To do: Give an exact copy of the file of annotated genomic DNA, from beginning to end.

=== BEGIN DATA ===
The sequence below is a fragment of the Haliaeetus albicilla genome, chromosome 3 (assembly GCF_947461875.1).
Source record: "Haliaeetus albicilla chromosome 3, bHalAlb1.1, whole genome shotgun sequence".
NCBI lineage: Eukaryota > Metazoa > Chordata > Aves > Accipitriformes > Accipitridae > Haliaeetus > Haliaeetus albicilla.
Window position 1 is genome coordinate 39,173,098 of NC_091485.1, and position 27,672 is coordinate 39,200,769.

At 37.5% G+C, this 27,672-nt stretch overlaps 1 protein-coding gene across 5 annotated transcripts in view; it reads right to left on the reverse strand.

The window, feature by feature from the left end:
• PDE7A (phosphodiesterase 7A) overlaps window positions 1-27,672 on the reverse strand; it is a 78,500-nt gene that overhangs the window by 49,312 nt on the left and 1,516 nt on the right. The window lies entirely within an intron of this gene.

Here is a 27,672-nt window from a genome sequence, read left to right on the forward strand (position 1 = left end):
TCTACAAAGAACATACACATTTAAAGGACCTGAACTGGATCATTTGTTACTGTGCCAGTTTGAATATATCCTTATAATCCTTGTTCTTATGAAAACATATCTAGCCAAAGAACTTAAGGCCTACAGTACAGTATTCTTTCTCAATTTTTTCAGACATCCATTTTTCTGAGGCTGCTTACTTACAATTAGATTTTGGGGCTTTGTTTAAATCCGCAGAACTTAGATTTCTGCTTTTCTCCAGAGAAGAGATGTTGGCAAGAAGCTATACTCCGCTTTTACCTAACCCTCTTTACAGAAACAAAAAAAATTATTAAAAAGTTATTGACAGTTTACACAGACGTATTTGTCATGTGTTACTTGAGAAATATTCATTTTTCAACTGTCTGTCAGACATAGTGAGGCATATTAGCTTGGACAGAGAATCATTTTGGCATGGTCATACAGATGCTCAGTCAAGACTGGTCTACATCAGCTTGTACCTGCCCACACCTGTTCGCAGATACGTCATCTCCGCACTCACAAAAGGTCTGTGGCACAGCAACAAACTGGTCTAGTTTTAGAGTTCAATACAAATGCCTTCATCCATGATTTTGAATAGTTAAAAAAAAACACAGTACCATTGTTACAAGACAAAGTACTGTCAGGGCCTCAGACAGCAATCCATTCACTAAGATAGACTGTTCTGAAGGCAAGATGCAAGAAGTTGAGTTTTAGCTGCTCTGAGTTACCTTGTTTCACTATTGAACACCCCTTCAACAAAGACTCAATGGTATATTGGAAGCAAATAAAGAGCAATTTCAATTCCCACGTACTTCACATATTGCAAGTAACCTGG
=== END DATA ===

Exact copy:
The sequence below is a fragment of the Haliaeetus albicilla genome, chromosome 3 (assembly GCF_947461875.1).
Source record: "Haliaeetus albicilla chromosome 3, bHalAlb1.1, whole genome shotgun sequence".
NCBI lineage: Eukaryota > Metazoa > Chordata > Aves > Accipitriformes > Accipitridae > Haliaeetus > Haliaeetus albicilla.
Window position 1 is genome coordinate 39,173,098 of NC_091485.1, and position 27,672 is coordinate 39,200,769.

At 37.5% G+C, this 27,672-nt stretch overlaps 1 protein-coding gene across 5 annotated transcripts in view; it reads right to left on the reverse strand.

The window, feature by feature from the left end:
• PDE7A (phosphodiesterase 7A) overlaps window positions 1-27,672 on the reverse strand; it is a 78,500-nt gene that overhangs the window by 49,312 nt on the left and 1,516 nt on the right. The window lies entirely within an intron of this gene.

Here is a 27,672-nt window from a genome sequence, read left to right on the forward strand (position 1 = left end):
TCTACAAAGAACATACACATTTAAAGGACCTGAACTGGATCATTTGTTACTGTGCCAGTTTGAATATATCCTTATAATCCTTGTTCTTATGAAAACATATCTAGCCAAAGAACTTAAGGCCTACAGTACAGTATTCTTTCTCAATTTTTTCAGACATCCATTTTTCTGAGGCTGCTTACTTACAATTAGATTTTGGGGCTTTGTTTAAATCCGCAGAACTTAGATTTCTGCTTTTCTCCAGAGAAGAGATGTTGGCAAGAAGCTATACTCCGCTTTTACCTAACCCTCTTTACAGAAACAAAAAAAATTATTAAAAAGTTATTGACAGTTTACACAGACGTATTTGTCATGTGTTACTTGAGAAATATTCATTTTTCAACTGTCTGTCAGACATAGTGAGGCATATTAGCTTGGACAGAGAATCATTTTGGCATGGTCATACAGATGCTCAGTCAAGACTGGTCTACATCAGCTTGTACCTGCCCACACCTGTTCGCAGATACGTCATCTCCGCACTCACAAAAGGTCTGTGGCACAGCAACAAACTGGTCTAGTTTTAGAGTTCAATACAAATGCCTTCATCCATGATTTTGAATAGTTAAAAAAAAACACAGTACCATTGTTACAAGACAAAGTACTGTCAGGGCCTCAGACAGCAATCCATTCACTAAGATAGACTGTTCTGAAGGCAAGATGCAAGAAGTTGAGTTTTAGCTGCTCTGAGTTACCTTGTTTCACTATTGAACACCCCTTCAACAAAGACTCAATGGTATATTGGAAGCAAATAAAGAGCAATTTCAATTCCCACGTACTTCACATATTGCAAGTAACCTGG